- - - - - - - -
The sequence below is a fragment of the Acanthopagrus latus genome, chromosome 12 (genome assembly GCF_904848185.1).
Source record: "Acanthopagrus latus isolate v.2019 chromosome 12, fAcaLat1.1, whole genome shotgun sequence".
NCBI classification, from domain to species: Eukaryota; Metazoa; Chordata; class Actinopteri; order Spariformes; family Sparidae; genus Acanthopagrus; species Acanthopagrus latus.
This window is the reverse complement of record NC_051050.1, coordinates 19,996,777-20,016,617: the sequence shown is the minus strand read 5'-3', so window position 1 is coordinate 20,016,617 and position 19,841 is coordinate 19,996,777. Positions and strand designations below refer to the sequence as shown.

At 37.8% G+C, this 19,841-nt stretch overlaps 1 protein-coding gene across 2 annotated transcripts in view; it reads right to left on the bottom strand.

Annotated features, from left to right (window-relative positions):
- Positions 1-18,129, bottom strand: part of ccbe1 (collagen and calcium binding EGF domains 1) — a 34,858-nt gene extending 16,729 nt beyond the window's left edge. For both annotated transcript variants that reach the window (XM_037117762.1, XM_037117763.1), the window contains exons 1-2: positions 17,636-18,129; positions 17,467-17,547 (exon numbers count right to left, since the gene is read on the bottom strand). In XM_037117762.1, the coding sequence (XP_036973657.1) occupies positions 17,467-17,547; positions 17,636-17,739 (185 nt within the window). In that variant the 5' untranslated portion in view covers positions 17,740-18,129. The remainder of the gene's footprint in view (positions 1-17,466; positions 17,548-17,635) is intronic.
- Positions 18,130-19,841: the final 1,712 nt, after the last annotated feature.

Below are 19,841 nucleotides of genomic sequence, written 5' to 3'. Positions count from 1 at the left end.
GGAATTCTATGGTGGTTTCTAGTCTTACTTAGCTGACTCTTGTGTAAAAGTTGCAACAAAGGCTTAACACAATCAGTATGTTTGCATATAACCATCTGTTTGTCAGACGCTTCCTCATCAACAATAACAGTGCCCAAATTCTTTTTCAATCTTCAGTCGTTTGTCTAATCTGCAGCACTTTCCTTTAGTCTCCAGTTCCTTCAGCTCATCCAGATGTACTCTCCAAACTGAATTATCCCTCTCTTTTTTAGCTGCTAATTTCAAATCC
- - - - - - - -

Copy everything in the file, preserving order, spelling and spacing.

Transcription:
The sequence below is a fragment of the Acanthopagrus latus genome, chromosome 12 (genome assembly GCF_904848185.1).
Source record: "Acanthopagrus latus isolate v.2019 chromosome 12, fAcaLat1.1, whole genome shotgun sequence".
NCBI classification, from domain to species: Eukaryota; Metazoa; Chordata; class Actinopteri; order Spariformes; family Sparidae; genus Acanthopagrus; species Acanthopagrus latus.
This window is the reverse complement of record NC_051050.1, coordinates 19,996,777-20,016,617: the sequence shown is the minus strand read 5'-3', so window position 1 is coordinate 20,016,617 and position 19,841 is coordinate 19,996,777. Positions and strand designations below refer to the sequence as shown.

At 37.8% G+C, this 19,841-nt stretch overlaps 1 protein-coding gene across 2 annotated transcripts in view; it reads right to left on the bottom strand.

Annotated features, from left to right (window-relative positions):
- Positions 1-18,129, bottom strand: part of ccbe1 (collagen and calcium binding EGF domains 1) — a 34,858-nt gene extending 16,729 nt beyond the window's left edge. For both annotated transcript variants that reach the window (XM_037117762.1, XM_037117763.1), the window contains exons 1-2: positions 17,636-18,129; positions 17,467-17,547 (exon numbers count right to left, since the gene is read on the bottom strand). In XM_037117762.1, the coding sequence (XP_036973657.1) occupies positions 17,467-17,547; positions 17,636-17,739 (185 nt within the window). In that variant the 5' untranslated portion in view covers positions 17,740-18,129. The remainder of the gene's footprint in view (positions 1-17,466; positions 17,548-17,635) is intronic.
- Positions 18,130-19,841: the final 1,712 nt, after the last annotated feature.

Below are 19,841 nucleotides of genomic sequence, written 5' to 3'. Positions count from 1 at the left end.
GGAATTCTATGGTGGTTTCTAGTCTTACTTAGCTGACTCTTGTGTAAAAGTTGCAACAAAGGCTTAACACAATCAGTATGTTTGCATATAACCATCTGTTTGTCAGACGCTTCCTCATCAACAATAACAGTGCCCAAATTCTTTTTCAATCTTCAGTCGTTTGTCTAATCTGCAGCACTTTCCTTTAGTCTCCAGTTCCTTCAGCTCATCCAGATGTACTCTCCAAACTGAATTATCCCTCTCTTTTTTAGCTGCTAATTTCAAATCC